A urine test for tuberculosis could make it much easier to identify the disease and treat it before it kills.
There were more than 10 million new TB infections in 2016, and the condition killed 1.7 million people. In around 40 per cent of cases, the infection isn’t identified until symptoms become obvious.
TB is currently diagnosed using a skin test, or by culturing bacteria from a person’s sputum. But both these methods take days to give results, and can only be performed by trained microbiologists.
Now Alessandra Luchini, of George Mason University in Virginia, and her team have developed a urine test for TB that gives results in 12 hours. The test detects a certain sugar that coats the surface of TB bacteria, which usually ends up in infected people’s urine in low concentrations.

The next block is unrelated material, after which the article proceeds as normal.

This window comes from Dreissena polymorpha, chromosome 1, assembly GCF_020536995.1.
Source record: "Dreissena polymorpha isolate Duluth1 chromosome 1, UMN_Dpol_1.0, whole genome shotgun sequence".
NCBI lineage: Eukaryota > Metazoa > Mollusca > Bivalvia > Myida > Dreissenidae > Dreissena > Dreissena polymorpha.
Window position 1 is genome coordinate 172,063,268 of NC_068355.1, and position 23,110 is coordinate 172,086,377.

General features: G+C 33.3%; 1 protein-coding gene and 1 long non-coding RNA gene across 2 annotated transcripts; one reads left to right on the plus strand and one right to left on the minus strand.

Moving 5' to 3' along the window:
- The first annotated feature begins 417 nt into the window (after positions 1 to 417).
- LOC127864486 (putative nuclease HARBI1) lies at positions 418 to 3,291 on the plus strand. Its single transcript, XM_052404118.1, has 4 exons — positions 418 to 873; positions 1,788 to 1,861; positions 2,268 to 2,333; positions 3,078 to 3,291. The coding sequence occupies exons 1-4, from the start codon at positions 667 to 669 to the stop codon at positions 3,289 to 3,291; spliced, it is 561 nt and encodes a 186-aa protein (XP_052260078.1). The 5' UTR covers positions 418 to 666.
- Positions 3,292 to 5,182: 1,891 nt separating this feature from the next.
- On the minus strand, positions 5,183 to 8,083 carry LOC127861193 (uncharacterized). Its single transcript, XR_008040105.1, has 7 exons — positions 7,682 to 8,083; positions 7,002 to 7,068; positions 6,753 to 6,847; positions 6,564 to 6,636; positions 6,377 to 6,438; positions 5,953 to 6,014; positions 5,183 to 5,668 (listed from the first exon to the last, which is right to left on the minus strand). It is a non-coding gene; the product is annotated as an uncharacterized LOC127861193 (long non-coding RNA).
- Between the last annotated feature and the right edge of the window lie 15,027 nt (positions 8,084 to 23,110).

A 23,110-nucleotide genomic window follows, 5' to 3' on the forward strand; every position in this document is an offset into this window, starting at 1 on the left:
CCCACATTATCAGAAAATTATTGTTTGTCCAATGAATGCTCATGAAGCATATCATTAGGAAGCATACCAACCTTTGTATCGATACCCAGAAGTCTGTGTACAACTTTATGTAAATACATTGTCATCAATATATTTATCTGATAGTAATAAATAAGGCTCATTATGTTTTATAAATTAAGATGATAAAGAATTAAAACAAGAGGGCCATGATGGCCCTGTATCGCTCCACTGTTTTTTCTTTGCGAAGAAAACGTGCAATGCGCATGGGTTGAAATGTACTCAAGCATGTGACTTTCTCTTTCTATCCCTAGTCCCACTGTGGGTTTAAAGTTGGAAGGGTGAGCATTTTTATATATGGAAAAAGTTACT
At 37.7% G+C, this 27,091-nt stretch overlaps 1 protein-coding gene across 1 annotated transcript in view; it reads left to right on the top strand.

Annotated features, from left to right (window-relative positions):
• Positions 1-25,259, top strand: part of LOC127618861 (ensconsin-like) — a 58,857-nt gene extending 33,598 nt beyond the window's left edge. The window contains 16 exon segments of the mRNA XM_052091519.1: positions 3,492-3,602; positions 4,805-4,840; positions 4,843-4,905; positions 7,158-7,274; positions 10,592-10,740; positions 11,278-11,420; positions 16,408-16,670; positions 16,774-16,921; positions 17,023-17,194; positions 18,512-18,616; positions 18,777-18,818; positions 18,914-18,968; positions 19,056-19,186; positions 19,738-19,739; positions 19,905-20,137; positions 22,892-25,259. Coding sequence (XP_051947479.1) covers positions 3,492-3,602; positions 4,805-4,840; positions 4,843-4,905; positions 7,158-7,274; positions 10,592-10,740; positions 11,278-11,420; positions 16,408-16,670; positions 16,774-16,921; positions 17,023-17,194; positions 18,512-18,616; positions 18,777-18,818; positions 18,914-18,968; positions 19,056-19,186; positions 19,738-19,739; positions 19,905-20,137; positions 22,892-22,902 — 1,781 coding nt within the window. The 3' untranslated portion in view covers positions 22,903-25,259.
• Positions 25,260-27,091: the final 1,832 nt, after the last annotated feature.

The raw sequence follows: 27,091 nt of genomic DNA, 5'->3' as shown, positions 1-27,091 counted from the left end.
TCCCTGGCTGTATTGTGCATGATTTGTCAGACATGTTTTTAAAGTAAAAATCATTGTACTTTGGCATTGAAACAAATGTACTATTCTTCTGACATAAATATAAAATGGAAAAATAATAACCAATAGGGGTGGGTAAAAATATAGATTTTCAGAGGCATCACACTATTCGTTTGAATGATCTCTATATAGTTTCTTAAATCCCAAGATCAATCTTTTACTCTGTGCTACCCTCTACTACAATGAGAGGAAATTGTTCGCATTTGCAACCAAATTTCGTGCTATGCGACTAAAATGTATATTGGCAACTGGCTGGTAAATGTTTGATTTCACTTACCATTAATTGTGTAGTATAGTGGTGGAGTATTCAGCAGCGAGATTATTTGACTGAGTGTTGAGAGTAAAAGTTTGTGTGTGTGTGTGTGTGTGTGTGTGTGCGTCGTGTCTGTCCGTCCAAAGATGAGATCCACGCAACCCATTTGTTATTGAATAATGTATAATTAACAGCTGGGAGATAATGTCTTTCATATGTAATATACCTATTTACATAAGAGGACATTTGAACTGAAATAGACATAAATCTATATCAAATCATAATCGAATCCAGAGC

The test uses tiny molecular cages embedded with a special dye that can catch and trap these sugar molecules. This makes the test capable of detecting the sugar at low concentrations, making it the technique as much as 1000 times more accurate as previous methods for detecting TB in urine.
When the team tested their technique, they correctly identified 48 people with TB. Luchini now wants to make the test easier to use, and test it on thousands more people. If all goes well, it could be available within three years, she says.
Journal reference: Science Translational Medicine, DOI: 10.1126/scitranslmed.aal2807